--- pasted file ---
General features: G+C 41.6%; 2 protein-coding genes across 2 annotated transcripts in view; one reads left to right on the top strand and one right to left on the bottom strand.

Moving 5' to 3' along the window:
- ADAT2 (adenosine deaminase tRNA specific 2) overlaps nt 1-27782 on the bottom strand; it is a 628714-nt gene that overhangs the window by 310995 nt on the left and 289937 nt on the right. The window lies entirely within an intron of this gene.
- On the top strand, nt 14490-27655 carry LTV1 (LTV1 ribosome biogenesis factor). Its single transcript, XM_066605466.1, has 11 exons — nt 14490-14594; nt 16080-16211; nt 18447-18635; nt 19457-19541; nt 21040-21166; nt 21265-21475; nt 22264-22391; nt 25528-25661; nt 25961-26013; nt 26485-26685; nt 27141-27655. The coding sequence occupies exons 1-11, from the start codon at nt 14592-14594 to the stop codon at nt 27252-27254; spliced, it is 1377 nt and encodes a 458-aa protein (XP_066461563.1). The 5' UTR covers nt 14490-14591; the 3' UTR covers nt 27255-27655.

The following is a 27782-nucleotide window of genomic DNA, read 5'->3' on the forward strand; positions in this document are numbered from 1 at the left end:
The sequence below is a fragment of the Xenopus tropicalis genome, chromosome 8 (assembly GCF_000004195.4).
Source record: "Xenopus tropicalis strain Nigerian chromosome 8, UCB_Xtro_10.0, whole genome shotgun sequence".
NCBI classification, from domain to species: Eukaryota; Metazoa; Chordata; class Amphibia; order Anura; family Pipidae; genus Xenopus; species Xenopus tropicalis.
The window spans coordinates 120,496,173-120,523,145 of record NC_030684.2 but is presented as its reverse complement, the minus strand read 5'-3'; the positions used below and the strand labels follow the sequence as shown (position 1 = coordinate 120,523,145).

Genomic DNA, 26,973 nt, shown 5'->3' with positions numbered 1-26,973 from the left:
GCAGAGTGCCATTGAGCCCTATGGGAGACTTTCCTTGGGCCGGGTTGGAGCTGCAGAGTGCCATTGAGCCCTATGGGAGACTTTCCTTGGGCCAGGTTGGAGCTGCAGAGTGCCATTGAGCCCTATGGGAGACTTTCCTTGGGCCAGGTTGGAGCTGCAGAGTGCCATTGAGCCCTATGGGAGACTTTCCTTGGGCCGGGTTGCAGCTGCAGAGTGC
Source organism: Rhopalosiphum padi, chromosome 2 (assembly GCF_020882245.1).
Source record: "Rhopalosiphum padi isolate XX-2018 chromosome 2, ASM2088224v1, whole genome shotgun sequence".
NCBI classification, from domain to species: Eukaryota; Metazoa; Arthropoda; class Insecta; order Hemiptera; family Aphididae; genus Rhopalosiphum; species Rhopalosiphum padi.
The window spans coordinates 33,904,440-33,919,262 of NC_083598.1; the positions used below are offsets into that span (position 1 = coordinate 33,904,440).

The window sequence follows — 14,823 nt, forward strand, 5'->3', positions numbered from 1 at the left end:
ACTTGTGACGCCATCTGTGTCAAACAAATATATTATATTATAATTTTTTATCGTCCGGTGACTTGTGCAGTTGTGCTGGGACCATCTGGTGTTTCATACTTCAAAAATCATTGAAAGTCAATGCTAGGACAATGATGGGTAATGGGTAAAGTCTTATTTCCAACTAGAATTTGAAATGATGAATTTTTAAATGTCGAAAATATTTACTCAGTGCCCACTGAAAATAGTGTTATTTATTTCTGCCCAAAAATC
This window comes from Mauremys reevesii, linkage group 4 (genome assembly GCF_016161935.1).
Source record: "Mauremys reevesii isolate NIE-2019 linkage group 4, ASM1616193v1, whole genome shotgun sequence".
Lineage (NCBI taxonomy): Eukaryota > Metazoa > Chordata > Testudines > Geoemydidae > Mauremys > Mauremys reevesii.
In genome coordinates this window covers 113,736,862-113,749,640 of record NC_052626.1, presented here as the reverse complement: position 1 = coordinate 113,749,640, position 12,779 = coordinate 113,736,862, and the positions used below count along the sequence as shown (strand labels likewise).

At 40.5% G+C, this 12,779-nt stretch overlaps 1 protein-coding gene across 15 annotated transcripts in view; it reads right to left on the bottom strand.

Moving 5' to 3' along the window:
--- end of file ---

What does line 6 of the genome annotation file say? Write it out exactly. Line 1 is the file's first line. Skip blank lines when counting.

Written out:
The sequence below is a fragment of the Xenopus tropicalis genome, chromosome 8 (assembly GCF_000004195.4).